A conspiracy theorist could make a solid case that there is a mass cabal of chiropractors seducing people into carrying the heaviest possible bags everywhere. The same conspiracy can be demonstrated with laptop advertisements, which are all like public service announcements about poor ergonomics. High heeled shoes are a tangent all their own. Sit in any coffee shop and an astonishing array of bulging satchels, drooping backpacks, and enormous handbags will be displayed. Sometimes it’s hard to tell whether a particular bag is supposed to be a purse or a diaper bag. Some people, mostly women, will have two or three separate bags. What on earth are we carrying in there?
In college, I carried a huge tote bag that I called my filing cabinet. It had my textbooks, notebooks, and flash cards for the day. It also had my day planner, library book, wallet, keys, pens, lip balm, lunch, hat, gloves, scarf, umbrella, mini flashlight, folding scissors, a whistle, paper napkins, crumpled receipts, mail, business cards, and whatever other detritus I felt I had to have with me. My attitude was to bring everything “just in case.” Since my bag was so big and so full of so many items, stuff would tend to get lost in there. It was like a black hole. Everything got sucked into its gravitational field and nothing ever got out.
Things gradually changed after I got a smartphone and became a distance runner. I would set out to run for two hours, and realize that all I needed was my house key and my phone. I would put my ID and a debit card in my phone case for emergencies, but in practice I never needed them. My comfort level built as I realized that my phone, key, ID, and debit card were all I needed at least 80% of the time. Not carrying a purse became my default; it was something I only used for special occasions when I wouldn’t have pockets. (Speaking of conspiracies, why do most women’s garments lack pockets? It’s like we’re samurai).
My distance running segued into backpacking. There is a big swing between carrying 6 ounces of personal items and carrying 1/3 of your body weight, unless you happen to be a gecko, in which case, Hello! The point of backpacking is to bring everything you will need for physical survival over the length of the trip. It’s exciting, because you can reach pristine, staggeringly beautiful remote areas that otherwise can’t be seen. It doesn’t take long to figure out that clutter has a higher price in a trekking pack. Every ounce of junk is a tradeoff for an ounce of food. Lack of discipline punishes the knees. Backpacking builds confidence in how little we truly need for survival, comfort, and even luxury.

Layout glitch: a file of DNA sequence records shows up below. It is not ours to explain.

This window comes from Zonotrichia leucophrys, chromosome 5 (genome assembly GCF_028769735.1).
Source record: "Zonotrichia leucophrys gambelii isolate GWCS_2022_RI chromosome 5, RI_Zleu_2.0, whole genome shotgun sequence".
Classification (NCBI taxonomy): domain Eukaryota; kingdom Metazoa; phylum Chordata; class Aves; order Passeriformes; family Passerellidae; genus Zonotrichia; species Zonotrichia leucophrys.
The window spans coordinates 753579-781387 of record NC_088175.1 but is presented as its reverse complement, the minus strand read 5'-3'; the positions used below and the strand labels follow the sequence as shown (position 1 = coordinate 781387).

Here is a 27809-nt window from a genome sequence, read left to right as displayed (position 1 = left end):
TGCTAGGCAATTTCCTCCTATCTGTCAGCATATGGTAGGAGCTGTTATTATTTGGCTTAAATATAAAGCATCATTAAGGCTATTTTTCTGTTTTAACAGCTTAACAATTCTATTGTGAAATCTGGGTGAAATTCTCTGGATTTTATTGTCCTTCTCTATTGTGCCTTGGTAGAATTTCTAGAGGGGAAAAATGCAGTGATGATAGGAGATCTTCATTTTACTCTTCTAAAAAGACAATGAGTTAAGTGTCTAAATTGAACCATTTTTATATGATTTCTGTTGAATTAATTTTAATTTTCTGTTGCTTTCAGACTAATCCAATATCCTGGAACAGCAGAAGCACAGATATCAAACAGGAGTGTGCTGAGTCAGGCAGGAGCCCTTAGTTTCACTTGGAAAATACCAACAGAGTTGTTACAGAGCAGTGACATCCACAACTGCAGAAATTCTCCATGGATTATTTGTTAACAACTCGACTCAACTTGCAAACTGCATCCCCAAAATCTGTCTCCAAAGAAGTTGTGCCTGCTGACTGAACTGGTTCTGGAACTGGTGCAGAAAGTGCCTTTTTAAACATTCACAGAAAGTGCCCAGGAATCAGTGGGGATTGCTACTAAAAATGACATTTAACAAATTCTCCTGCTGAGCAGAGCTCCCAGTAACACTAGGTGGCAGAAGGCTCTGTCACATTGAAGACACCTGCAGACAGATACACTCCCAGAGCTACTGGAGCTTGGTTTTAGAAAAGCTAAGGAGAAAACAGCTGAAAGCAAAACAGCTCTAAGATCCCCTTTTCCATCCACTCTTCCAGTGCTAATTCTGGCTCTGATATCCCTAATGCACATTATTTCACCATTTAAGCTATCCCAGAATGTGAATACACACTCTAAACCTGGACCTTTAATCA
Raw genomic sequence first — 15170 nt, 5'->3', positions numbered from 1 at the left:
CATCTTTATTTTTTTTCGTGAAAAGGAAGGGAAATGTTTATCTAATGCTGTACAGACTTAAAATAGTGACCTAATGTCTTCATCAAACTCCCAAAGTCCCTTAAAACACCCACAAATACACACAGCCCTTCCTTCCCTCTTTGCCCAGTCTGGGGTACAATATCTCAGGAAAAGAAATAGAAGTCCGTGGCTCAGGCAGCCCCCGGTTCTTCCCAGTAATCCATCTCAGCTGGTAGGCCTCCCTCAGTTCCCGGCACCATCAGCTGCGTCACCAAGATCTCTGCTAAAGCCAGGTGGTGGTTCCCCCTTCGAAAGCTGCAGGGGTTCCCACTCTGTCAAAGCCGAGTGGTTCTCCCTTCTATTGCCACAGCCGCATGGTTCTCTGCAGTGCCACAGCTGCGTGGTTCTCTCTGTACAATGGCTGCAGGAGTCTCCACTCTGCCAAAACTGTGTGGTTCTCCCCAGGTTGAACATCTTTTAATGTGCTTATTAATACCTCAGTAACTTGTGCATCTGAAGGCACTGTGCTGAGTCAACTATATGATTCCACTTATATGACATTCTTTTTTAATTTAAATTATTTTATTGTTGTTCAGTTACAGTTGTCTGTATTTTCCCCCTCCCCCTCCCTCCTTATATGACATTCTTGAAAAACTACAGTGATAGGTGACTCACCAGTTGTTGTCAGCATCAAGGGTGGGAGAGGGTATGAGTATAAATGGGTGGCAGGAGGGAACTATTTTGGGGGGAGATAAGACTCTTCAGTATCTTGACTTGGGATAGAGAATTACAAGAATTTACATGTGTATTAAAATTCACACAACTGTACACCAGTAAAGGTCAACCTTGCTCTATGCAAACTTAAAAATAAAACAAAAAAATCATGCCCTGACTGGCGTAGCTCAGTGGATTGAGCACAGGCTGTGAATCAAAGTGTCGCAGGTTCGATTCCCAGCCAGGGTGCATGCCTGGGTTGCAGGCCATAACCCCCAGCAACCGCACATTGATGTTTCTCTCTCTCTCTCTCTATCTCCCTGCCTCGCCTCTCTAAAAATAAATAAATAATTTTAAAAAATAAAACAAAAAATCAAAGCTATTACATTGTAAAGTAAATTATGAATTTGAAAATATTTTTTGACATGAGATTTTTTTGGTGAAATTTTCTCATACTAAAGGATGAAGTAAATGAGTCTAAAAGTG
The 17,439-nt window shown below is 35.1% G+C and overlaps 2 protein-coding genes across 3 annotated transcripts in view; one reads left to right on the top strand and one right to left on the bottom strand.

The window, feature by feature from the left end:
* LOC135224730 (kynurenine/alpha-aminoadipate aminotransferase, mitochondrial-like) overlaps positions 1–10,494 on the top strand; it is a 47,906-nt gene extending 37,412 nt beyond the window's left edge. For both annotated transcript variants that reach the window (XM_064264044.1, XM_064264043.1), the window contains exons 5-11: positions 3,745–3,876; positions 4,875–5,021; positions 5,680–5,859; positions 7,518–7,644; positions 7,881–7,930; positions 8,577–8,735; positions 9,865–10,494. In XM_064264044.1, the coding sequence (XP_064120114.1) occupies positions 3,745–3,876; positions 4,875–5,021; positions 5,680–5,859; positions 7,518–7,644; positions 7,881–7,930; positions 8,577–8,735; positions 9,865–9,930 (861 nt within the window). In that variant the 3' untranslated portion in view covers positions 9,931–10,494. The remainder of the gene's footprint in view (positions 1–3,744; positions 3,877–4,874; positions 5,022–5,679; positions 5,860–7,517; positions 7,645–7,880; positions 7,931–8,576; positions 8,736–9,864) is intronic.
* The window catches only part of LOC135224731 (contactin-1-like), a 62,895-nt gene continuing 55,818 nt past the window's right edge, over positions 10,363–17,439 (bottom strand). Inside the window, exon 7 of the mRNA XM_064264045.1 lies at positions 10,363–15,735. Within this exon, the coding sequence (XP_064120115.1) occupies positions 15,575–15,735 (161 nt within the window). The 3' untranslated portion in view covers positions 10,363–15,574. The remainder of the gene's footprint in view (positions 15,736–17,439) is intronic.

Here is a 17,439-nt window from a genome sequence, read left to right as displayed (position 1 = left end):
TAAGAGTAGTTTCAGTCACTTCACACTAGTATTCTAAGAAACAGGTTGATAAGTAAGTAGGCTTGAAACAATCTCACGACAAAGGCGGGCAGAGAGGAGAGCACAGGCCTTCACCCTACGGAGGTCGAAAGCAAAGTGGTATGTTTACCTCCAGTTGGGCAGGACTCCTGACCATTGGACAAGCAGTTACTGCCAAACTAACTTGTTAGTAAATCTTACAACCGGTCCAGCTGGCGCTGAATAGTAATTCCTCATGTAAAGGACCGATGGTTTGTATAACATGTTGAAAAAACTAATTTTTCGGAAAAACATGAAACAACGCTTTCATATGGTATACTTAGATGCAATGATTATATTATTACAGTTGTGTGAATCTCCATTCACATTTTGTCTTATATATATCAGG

We have “go bags” for ourselves and an extra one for our pets. They’re grouped on a shelf where they will be easy to reach if we ever need them. My husband experienced the 1994 Northridge Earthquake, and had to leave town for a few days until water and power were restored. Where we live, it’s sensible to be prepared for earthquakes, wildfires, flash floods, and mudslides. There’s about a 1:3 chance that we’ll be asleep when the need to evacuate occurs. We want to be able to grab the pets in their crates and get them out safely. There won’t be time to rush around grabbing anything. There won’t be any way to carry armloads of extra stuff, either; not without risking the loss of our panicked critters. It’s not the probability of an event like this that’s important, so much as the level of risk if it ever does.
Our relationship to material objects can be pretty weird. The things we carry every day are often talismans rather than functional tools. We think we’re making our lives easier because we’re prepared “just in case.” That sense of preparation can be an illusion when we’re unprepared for real trouble. We burden ourselves for the sake of a sense of security that should perhaps be gotten by other means.
I've been working with chronic disorganization, squalor, and hoarding for over 20 years. I'm also a marathon runner who was diagnosed with fibromyalgia and thyroid disease 17 years ago.
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